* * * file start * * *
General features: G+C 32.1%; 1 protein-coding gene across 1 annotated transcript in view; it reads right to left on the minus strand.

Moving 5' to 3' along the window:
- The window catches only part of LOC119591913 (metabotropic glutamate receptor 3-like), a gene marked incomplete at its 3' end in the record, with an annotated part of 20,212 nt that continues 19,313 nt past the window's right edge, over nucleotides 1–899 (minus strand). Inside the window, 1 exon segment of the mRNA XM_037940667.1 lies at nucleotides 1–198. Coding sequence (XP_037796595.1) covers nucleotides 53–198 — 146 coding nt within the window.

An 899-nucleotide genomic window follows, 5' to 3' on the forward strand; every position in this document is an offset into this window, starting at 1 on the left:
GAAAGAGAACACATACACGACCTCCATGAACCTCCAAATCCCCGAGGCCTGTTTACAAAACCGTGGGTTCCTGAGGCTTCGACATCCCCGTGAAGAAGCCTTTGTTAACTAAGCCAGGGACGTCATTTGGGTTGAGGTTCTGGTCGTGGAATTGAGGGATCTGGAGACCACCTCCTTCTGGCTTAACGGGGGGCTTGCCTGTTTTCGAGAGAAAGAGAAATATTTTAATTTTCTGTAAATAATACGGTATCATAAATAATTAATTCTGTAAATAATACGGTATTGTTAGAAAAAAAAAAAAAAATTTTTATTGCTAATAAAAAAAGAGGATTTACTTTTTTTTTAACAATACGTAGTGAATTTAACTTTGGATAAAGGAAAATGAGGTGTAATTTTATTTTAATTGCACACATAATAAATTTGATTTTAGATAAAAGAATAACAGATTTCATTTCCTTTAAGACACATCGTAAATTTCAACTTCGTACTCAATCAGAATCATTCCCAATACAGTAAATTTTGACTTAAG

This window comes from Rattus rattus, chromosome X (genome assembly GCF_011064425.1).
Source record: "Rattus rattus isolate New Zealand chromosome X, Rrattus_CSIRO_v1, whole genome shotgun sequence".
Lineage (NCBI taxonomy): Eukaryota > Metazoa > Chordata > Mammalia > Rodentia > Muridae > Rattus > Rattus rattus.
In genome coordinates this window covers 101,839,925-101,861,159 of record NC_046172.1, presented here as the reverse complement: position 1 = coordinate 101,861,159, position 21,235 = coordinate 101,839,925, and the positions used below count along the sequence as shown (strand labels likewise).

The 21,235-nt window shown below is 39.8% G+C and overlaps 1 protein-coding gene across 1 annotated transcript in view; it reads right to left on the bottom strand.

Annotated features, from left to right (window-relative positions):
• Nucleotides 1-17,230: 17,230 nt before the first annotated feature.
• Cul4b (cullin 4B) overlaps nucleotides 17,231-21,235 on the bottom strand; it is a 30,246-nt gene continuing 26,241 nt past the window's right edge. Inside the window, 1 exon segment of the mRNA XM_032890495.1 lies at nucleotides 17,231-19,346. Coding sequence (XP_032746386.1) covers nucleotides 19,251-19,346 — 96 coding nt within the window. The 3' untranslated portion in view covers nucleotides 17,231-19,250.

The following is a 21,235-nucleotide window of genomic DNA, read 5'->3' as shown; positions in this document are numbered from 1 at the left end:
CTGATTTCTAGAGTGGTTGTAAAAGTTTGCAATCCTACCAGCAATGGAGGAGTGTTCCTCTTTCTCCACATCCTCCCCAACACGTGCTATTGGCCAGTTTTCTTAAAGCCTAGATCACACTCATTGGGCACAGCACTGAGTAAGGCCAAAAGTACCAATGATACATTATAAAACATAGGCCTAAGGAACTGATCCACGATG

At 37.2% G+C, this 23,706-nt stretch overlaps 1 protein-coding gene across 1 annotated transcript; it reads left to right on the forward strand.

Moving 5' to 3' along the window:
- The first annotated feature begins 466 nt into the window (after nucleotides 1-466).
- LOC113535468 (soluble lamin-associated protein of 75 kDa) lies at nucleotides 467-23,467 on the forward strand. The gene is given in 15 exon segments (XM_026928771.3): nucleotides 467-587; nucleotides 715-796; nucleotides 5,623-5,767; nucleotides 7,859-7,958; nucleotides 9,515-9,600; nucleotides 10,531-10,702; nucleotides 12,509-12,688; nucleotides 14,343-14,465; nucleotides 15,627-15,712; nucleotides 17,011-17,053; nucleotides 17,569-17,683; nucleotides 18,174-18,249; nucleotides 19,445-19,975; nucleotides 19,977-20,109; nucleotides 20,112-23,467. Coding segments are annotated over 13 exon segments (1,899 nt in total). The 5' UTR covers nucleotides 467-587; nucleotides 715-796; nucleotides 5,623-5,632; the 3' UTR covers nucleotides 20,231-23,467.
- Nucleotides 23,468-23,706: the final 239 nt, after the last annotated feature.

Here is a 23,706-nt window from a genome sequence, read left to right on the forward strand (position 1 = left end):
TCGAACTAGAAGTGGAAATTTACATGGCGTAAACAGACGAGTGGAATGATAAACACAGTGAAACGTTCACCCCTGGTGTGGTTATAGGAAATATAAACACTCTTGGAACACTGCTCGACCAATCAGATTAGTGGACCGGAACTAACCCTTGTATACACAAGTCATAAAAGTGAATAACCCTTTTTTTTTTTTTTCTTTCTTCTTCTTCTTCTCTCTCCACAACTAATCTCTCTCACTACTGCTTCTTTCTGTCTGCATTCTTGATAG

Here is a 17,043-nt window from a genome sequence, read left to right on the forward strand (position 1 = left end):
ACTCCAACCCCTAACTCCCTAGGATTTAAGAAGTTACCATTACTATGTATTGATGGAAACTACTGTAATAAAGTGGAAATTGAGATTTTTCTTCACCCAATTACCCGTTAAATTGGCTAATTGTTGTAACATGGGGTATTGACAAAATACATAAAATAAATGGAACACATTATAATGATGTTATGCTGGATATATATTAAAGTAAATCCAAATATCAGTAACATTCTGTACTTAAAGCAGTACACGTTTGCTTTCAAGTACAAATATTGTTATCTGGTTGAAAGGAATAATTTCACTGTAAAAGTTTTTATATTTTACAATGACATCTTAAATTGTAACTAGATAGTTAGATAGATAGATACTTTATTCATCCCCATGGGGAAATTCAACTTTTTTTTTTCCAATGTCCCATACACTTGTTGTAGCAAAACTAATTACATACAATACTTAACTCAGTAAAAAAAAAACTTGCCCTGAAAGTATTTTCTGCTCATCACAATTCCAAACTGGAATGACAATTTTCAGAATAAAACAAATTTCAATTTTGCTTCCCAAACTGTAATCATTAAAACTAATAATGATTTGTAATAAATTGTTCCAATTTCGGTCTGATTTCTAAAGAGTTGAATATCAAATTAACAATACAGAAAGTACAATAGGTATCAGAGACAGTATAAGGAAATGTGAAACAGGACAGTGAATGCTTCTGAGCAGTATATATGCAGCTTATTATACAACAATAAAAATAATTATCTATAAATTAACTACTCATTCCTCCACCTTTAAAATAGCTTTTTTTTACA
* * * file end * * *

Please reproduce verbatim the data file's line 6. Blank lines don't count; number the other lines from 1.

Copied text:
This window comes from Rattus rattus, chromosome X (genome assembly GCF_011064425.1).